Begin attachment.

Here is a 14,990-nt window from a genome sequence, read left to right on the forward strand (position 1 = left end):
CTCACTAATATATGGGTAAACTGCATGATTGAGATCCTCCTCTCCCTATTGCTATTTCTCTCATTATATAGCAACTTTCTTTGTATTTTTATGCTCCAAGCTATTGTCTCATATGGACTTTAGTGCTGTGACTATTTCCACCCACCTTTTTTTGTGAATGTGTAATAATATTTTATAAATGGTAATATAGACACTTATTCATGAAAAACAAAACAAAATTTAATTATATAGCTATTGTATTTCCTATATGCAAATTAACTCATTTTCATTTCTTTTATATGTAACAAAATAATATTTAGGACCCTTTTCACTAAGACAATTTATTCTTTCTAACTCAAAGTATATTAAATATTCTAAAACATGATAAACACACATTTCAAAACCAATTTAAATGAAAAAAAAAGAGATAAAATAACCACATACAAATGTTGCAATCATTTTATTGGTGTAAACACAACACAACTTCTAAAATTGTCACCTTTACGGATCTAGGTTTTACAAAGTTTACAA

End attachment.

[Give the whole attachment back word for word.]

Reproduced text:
Here is a 14,990-nt window from a genome sequence, read left to right on the forward strand (position 1 = left end):
CTCACTAATATATGGGTAAACTGCATGATTGAGATCCTCCTCTCCCTATTGCTATTTCTCTCATTATATAGCAACTTTCTTTGTATTTTTATGCTCCAAGCTATTGTCTCATATGGACTTTAGTGCTGTGACTATTTCCACCCACCTTTTTTTGTGAATGTGTAATAATATTTTATAAATGGTAATATAGACACTTATTCATGAAAAACAAAACAAAATTTAATTATATAGCTATTGTATTTCCTATATGCAAATTAACTCATTTTCATTTCTTTTATATGTAACAAAATAATATTTAGGACCCTTTTCACTAAGACAATTTATTCTTTCTAACTCAAAGTATATTAAATATTCTAAAACATGATAAACACACATTTCAAAACCAATTTAAATGAAAAAAAAAGAGATAAAATAACCACATACAAATGTTGCAATCATTTTATTGGTGTAAACACAACACAACTTCTAAAATTGTCACCTTTACGGATCTAGGTTTTACAAAGTTTACAA